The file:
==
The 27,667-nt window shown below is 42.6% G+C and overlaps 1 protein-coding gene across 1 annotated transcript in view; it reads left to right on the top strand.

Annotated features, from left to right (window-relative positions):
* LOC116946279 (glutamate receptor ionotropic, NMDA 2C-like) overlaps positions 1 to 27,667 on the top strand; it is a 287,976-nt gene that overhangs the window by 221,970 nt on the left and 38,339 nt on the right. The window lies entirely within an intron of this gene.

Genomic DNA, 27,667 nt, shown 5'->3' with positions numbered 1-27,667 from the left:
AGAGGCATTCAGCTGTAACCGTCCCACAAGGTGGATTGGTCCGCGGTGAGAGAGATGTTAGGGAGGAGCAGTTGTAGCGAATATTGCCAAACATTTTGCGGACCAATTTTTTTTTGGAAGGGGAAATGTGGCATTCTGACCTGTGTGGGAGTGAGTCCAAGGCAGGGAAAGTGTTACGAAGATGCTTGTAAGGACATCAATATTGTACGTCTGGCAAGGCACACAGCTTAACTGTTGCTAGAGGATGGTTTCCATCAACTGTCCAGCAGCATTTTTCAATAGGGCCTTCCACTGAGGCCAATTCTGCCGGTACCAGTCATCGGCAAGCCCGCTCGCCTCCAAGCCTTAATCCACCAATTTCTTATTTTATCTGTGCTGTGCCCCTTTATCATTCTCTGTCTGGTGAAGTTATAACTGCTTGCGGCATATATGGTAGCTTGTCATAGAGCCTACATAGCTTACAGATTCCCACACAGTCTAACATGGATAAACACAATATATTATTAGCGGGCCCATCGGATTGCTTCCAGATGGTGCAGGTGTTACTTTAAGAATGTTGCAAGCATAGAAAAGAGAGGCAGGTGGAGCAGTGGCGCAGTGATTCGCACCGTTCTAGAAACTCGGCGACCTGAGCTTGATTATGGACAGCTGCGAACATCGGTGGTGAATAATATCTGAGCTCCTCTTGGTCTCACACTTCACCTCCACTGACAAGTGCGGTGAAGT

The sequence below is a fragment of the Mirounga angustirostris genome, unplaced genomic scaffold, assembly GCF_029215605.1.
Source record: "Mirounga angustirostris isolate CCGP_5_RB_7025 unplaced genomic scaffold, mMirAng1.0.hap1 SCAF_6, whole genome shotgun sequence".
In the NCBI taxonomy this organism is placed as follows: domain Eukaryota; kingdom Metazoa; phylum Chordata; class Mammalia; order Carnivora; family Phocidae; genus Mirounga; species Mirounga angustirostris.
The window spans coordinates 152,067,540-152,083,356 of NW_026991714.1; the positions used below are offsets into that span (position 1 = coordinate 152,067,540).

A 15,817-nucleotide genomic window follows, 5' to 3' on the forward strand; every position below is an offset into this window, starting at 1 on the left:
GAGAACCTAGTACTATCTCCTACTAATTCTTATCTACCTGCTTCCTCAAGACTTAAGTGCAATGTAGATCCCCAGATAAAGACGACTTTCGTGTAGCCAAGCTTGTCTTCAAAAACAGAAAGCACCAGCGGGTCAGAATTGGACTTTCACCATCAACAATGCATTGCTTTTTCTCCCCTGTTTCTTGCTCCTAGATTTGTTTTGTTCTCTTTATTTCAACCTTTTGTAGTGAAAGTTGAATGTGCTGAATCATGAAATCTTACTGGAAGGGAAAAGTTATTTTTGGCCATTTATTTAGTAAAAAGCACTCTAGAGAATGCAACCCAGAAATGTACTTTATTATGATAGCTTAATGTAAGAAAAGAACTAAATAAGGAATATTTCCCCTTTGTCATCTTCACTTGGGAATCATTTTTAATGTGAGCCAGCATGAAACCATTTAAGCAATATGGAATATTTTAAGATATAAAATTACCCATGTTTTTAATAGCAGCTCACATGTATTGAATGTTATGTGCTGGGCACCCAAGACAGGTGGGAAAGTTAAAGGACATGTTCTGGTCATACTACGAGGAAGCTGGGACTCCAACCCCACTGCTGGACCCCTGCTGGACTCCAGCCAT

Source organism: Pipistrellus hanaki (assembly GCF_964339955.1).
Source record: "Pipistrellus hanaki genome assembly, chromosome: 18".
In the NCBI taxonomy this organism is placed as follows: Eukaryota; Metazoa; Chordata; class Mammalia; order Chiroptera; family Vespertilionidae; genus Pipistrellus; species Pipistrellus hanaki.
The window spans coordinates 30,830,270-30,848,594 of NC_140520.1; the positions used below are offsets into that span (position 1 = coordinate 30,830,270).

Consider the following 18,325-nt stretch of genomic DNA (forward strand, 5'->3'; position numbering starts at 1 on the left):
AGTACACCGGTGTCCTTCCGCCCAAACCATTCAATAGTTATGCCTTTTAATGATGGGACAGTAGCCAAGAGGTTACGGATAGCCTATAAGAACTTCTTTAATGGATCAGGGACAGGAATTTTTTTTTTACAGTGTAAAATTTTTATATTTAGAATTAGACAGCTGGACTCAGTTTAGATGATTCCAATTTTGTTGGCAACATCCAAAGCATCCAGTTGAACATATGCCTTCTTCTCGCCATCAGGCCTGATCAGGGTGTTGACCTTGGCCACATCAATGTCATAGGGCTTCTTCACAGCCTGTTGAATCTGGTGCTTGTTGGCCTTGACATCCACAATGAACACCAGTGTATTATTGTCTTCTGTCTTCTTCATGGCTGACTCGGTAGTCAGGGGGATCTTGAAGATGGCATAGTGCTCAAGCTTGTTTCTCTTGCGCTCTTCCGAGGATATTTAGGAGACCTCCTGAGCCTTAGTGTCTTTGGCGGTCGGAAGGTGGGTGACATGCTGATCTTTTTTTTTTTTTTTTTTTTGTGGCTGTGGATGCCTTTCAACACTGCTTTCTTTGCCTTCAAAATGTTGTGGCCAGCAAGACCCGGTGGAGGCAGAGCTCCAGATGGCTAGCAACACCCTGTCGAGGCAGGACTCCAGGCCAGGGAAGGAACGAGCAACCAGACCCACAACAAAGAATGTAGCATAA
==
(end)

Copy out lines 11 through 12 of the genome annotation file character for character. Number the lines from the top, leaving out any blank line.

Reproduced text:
GAGAACCTAGTACTATCTCCTACTAATTCTTATCTACCTGCTTCCTCAAGACTTAAGTGCAATGTAGATCCCCAGATAAAGACGACTTTCGTGTAGCCAAGCTTGTCTTCAAAAACAGAAAGCACCAGCGGGTCAGAATTGGACTTTCACCATCAACAATGCATTGCTTTTTCTCCCCTGTTTCTTGCTCCTAGATTTGTTTTGTTCTCTTTATTTCAACCTTTTGTAGTGAAAGTTGAATGTGCTGAATCATGAAATCTTACTGGAAGGGAAAAGTTATTTTTGGCCATTTATTTAGTAAAAAGCACTCTAGAGAATGCAACCCAGAAATGTACTTTATTATGATAGCTTAATGTAAGAAAAGAACTAAATAAGGAATATTTCCCCTTTGTCATCTTCACTTGGGAATCATTTTTAATGTGAGCCAGCATGAAACCATTTAAGCAATATGGAATATTTTAAGATATAAAATTACCCATGTTTTTAATAGCAGCTCACATGTATTGAATGTTATGTGCTGGGCACCCAAGACAGGTGGGAAAGTTAAAGGACATGTTCTGGTCATACTACGAGGAAGCTGGGACTCCAACCCCACTGCTGGACCCCTGCTGGACTCCAGCCAT

Source organism: Pipistrellus hanaki (assembly GCF_964339955.1).